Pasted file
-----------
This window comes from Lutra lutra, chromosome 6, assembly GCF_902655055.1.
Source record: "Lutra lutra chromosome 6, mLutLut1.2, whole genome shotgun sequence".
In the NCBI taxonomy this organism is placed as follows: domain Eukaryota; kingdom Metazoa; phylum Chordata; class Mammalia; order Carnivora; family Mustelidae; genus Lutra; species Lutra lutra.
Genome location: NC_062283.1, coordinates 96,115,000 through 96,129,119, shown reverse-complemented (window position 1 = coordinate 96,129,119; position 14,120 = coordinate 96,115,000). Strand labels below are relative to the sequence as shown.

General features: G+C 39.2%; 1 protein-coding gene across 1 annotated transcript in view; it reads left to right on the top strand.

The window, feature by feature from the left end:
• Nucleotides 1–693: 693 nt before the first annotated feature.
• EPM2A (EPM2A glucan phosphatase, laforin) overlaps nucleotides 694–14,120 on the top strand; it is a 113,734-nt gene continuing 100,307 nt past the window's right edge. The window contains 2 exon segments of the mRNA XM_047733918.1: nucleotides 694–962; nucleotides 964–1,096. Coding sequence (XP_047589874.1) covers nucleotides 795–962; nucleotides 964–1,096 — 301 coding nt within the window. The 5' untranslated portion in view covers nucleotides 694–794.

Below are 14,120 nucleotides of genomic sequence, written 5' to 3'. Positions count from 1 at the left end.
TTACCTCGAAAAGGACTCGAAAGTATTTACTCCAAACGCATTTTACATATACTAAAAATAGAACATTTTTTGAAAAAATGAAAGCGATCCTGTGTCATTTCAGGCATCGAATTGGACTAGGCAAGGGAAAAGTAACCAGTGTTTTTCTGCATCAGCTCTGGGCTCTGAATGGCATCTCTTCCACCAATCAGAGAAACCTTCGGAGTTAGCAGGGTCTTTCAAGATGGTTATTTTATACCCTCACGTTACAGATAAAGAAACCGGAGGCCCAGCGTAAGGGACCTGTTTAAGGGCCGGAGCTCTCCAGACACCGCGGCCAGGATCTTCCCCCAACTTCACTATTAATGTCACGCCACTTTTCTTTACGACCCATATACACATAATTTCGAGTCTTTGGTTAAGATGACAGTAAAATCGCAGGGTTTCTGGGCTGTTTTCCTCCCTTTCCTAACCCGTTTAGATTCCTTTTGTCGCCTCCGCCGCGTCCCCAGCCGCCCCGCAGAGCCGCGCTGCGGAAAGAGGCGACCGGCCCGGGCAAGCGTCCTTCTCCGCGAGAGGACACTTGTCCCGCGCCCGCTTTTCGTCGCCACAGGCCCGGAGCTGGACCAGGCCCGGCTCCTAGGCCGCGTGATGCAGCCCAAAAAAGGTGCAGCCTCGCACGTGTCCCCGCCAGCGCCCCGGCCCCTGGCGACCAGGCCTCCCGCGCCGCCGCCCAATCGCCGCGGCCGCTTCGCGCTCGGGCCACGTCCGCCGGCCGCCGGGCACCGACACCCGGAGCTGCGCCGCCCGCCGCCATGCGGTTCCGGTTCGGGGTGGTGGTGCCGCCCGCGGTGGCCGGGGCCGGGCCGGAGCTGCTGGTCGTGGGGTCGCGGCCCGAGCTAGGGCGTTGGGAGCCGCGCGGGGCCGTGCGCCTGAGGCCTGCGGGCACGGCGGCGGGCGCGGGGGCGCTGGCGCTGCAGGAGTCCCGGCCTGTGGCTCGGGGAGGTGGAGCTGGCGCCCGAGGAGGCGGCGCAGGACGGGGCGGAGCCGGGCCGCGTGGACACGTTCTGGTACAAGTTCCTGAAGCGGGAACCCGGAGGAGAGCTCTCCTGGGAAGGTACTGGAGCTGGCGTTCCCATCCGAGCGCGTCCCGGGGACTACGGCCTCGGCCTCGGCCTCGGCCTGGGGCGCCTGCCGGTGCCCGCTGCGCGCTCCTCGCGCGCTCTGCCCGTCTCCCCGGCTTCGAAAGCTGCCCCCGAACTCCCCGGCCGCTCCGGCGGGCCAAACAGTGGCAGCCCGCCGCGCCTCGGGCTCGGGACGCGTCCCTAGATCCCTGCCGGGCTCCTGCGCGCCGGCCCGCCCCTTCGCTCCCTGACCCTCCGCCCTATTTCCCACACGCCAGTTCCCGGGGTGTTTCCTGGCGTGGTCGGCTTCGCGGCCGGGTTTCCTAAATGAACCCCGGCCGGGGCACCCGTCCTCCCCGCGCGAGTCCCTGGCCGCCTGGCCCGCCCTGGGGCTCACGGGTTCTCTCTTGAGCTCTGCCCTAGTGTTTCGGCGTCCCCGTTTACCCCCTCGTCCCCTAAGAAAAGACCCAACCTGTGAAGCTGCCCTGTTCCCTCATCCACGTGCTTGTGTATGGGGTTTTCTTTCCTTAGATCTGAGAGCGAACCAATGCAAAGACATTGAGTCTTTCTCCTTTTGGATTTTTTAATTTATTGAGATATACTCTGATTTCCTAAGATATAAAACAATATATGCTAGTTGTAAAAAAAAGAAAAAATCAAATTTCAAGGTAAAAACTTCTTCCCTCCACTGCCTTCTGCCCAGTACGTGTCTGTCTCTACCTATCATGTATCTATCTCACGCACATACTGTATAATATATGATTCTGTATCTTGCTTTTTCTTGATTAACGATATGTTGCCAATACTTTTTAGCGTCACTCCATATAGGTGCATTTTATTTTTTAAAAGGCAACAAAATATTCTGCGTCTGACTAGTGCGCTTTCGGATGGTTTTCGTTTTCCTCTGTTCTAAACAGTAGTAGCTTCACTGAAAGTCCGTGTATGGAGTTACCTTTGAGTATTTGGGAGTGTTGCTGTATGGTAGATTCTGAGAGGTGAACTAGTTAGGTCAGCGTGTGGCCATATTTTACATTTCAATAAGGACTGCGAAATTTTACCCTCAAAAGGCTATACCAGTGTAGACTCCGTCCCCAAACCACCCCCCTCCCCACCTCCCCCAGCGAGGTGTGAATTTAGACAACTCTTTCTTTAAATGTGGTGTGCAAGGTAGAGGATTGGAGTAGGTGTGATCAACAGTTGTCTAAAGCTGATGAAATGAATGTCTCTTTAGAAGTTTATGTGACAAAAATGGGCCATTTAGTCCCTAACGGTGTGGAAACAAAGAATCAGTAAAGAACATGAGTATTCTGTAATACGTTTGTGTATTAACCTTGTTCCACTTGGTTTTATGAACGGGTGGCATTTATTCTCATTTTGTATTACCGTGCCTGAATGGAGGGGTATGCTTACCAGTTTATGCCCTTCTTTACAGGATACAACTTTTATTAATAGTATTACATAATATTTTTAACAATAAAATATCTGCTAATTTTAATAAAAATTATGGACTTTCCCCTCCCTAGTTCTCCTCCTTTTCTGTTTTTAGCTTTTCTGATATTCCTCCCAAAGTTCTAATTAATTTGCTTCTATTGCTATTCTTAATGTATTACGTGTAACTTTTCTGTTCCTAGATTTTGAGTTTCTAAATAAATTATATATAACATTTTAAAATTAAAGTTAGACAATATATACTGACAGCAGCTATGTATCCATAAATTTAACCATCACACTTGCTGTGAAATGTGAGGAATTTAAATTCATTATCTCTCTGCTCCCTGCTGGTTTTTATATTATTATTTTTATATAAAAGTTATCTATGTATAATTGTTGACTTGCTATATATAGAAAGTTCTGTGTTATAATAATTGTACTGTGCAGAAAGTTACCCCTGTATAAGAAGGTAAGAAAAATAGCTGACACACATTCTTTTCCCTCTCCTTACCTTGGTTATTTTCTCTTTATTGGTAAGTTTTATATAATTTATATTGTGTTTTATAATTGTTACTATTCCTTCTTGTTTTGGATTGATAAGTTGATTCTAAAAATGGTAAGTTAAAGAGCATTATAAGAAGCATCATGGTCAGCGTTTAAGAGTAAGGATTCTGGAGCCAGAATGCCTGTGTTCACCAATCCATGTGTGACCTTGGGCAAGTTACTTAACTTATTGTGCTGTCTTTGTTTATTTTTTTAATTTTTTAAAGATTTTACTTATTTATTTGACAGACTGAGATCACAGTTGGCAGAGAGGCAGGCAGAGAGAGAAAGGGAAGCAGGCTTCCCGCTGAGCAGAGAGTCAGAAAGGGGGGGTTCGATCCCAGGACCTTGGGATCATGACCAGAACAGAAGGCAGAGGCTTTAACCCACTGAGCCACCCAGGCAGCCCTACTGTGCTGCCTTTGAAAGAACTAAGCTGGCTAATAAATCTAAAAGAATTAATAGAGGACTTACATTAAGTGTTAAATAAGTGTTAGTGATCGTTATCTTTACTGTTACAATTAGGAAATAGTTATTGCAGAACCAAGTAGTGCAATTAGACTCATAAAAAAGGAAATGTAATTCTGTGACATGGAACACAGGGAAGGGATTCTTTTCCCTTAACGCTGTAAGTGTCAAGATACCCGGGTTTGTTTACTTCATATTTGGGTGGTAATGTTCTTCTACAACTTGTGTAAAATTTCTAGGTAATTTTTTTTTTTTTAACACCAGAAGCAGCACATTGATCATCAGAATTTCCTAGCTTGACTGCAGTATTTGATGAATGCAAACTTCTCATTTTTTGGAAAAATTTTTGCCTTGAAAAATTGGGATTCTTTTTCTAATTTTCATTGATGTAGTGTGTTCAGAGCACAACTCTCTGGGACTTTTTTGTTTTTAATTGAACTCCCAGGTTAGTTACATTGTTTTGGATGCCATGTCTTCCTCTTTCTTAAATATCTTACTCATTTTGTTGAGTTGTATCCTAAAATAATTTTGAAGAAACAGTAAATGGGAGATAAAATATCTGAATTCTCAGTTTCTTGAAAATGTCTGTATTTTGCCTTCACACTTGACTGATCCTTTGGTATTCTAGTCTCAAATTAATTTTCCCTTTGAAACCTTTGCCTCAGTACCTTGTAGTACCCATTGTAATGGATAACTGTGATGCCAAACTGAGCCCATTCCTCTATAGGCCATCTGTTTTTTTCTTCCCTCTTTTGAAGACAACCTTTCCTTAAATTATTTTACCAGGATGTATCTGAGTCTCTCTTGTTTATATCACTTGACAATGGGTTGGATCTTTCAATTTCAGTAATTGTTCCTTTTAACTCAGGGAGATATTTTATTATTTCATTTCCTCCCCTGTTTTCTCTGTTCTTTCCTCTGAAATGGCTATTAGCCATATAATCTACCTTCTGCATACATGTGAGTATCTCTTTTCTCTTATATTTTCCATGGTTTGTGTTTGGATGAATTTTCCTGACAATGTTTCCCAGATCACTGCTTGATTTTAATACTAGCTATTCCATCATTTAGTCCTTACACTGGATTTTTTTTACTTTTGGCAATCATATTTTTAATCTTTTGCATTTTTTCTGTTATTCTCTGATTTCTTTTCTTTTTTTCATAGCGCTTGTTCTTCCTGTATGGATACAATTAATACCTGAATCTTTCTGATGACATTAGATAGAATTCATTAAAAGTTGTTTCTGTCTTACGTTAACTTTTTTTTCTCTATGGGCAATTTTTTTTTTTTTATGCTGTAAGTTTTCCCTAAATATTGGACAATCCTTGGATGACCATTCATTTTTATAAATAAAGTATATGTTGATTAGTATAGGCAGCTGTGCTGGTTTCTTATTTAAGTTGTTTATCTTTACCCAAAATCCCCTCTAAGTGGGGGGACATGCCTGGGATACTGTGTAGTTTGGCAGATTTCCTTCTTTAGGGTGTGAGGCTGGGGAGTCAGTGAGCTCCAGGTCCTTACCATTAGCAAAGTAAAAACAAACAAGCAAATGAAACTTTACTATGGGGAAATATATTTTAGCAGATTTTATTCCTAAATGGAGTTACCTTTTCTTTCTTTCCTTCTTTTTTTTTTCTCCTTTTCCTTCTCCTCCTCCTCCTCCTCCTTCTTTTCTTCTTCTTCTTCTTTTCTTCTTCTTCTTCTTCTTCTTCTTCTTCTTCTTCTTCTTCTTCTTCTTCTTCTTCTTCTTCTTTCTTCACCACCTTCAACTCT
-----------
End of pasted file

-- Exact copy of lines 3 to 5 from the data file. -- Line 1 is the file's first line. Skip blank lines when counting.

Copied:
In the NCBI taxonomy this organism is placed as follows: domain Eukaryota; kingdom Metazoa; phylum Chordata; class Mammalia; order Carnivora; family Mustelidae; genus Lutra; species Lutra lutra.
Genome location: NC_062283.1, coordinates 96,115,000 through 96,129,119, shown reverse-complemented (window position 1 = coordinate 96,129,119; position 14,120 = coordinate 96,115,000). Strand labels below are relative to the sequence as shown.

General features: G+C 39.2%; 1 protein-coding gene across 1 annotated transcript in view; it reads left to right on the top strand.